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Page 208 - Wilt thou upon the high and giddy mast Seal up the ship-boy's eyes, and rock his brains In cradle of the rude imperious surge, And in the visitation of the winds, Who take the ruffian billows by the top, Curling their monstrous heads, and hanging them With deafening clamour in the slippery clouds, That, with the hurly, death itself awakes?
Page 203 - This guest of summer, The temple-haunting martlet, does approve By his loved mansionry that the heaven's breath Smells wooingly here : no jutty, frieze, Buttress, nor coign of vantage, but this bird Hath made his pendent bed and procreant cradle : Where they most breed and haunt, I have observed The air is delicate.
Page 22 - Der du von dem Himmel bist, Alles Leid und Schmerzen stillest, Den, der doppelt elend ist, Doppelt mit Erquickung füllest, Ach, ich bin des Treibens müde ! Was soll all der Schmerz und Lust? Süßer Friede, Komm, ach komm in meine Brust...
Page 213 - There is a history in all men's lives. Figuring the nature of the times deceas'd : The which observ'd, a man may prophesy, With a near aim, of the main chance of things As yet not come to life ; which in their seeds, And weak beginnings, lie intreasured.
Page 115 - The time is out of joint : — 0, cursed spite, That ever I was born to set it right ! — Nay, come, let 's go together.
Page 14 - In diesen Arm! Ach an deinem Busen Lieg' ich, schmachte, Und deine Blumen, dein Gras Drängen sich an mein Herz. Du kühlst den brennenden Durst meines Busens, Lieblicher Morgenwind! Ruft drein die Nachtigall Liebend nach mir aus dem Nebeltal.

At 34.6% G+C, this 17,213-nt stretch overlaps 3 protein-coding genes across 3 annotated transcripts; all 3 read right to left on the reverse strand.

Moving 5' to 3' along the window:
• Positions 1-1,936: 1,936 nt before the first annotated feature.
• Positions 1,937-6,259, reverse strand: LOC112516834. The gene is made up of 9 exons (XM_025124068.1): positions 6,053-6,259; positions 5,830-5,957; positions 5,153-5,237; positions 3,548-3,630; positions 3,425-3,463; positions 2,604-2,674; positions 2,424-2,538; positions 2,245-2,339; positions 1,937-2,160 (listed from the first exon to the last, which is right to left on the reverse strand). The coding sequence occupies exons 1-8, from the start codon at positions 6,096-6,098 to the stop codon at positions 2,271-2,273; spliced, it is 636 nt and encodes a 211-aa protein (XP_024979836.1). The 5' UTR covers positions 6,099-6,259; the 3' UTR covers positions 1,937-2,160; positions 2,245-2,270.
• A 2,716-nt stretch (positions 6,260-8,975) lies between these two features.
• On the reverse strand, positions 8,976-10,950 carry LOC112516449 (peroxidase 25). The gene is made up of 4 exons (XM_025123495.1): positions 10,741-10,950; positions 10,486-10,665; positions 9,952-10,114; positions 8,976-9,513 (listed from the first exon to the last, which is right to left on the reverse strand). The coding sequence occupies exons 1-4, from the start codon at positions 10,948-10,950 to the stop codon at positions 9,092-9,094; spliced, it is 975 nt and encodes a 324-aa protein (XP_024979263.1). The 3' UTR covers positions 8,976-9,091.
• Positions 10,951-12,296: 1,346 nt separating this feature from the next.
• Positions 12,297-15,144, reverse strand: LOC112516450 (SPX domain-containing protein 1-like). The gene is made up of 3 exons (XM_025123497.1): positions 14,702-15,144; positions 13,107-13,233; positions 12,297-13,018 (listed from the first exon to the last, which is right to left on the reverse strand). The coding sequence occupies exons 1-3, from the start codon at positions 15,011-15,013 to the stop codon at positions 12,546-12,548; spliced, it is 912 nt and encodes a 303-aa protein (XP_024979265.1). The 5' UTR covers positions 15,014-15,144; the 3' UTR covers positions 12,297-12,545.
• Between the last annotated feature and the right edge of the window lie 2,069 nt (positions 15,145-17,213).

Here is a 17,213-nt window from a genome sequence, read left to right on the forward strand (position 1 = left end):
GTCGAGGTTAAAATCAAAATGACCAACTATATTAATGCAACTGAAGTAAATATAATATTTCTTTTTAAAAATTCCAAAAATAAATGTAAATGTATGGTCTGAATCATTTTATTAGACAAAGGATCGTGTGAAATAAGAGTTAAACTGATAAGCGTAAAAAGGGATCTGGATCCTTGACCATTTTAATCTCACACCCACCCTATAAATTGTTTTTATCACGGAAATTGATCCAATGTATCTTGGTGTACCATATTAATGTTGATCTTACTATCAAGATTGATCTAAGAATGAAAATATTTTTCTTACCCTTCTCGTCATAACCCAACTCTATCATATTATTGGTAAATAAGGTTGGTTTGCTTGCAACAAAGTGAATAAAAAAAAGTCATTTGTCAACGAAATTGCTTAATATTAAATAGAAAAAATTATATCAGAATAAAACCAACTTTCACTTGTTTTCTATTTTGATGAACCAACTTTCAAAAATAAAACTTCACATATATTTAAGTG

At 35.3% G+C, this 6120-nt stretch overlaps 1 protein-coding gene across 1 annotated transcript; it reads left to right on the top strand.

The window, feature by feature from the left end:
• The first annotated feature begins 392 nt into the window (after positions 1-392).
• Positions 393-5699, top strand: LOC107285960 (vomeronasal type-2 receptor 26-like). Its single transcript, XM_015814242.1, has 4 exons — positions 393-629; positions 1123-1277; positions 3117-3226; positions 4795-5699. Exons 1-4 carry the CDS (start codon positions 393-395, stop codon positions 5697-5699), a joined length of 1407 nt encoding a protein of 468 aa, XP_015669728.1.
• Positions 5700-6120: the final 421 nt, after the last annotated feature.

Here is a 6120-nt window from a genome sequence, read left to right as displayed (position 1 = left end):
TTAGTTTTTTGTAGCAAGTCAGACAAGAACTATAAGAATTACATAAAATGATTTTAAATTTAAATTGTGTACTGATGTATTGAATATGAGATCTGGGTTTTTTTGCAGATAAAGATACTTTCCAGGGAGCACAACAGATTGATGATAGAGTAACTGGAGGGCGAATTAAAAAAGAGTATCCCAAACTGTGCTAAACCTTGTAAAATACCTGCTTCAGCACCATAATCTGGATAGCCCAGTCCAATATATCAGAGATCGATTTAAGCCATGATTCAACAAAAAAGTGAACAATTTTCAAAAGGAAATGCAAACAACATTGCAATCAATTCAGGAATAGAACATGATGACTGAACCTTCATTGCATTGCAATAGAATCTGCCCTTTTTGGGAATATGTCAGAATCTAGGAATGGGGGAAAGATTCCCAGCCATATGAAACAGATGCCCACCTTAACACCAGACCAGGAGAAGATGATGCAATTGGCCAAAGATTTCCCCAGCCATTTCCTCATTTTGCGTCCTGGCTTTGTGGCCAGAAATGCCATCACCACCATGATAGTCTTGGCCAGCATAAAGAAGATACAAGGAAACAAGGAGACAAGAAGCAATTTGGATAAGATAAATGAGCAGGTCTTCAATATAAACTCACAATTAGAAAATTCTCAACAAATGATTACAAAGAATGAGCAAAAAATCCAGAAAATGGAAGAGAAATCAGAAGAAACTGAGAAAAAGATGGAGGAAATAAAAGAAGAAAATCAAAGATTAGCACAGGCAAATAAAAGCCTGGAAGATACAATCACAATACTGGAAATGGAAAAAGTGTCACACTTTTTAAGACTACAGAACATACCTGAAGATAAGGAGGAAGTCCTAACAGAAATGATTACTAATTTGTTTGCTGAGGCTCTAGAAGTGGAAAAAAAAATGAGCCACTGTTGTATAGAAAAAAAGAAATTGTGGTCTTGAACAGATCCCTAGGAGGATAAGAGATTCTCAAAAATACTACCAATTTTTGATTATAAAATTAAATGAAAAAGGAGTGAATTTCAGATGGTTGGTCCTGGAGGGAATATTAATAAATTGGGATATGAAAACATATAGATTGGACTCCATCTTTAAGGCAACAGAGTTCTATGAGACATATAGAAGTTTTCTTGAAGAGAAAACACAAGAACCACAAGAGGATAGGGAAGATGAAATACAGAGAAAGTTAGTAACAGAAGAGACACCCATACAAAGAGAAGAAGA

Page 70 - But let all those that put their trust in thee rejoice : let them ever shout for joy, because thou defendest them: let them also that love thy name be joyful in thee. 12 For thou, LORD, wilt bless the righteous; with favour wilt thou compass him as with a shield.
Page 208 - With deafning clamours in the slippery clouds, That, with the hurly," death itself awakes ? Can'st thou, O partial sleep ! give thy repose To the wet sea-boy in an hour so rude ; And in the calmest and most stillest night, With all appliances and means to boot, Deny it to a king? Then, happy low, lie down ! Uneasy lies the head that wears a crown.
Page 201 - Friends, Romans, countrymen, lend me your ears; I come to bury Caesar, not to praise him. The evil, that men do, lives after them ; The good is oft interred with their bones ; So let it be with Caesar.
Page 320 - That memory, the warder of the brain, Shall be a fume, and the receipt of reason A limbeck only : when in swinish sleep Their drenched natures lie, as in a death, What cannot you and I perform upon The unguarded Duncan ? what not put upon His spongy officers ; who shall bear the guilt Of our great quell ? Macb.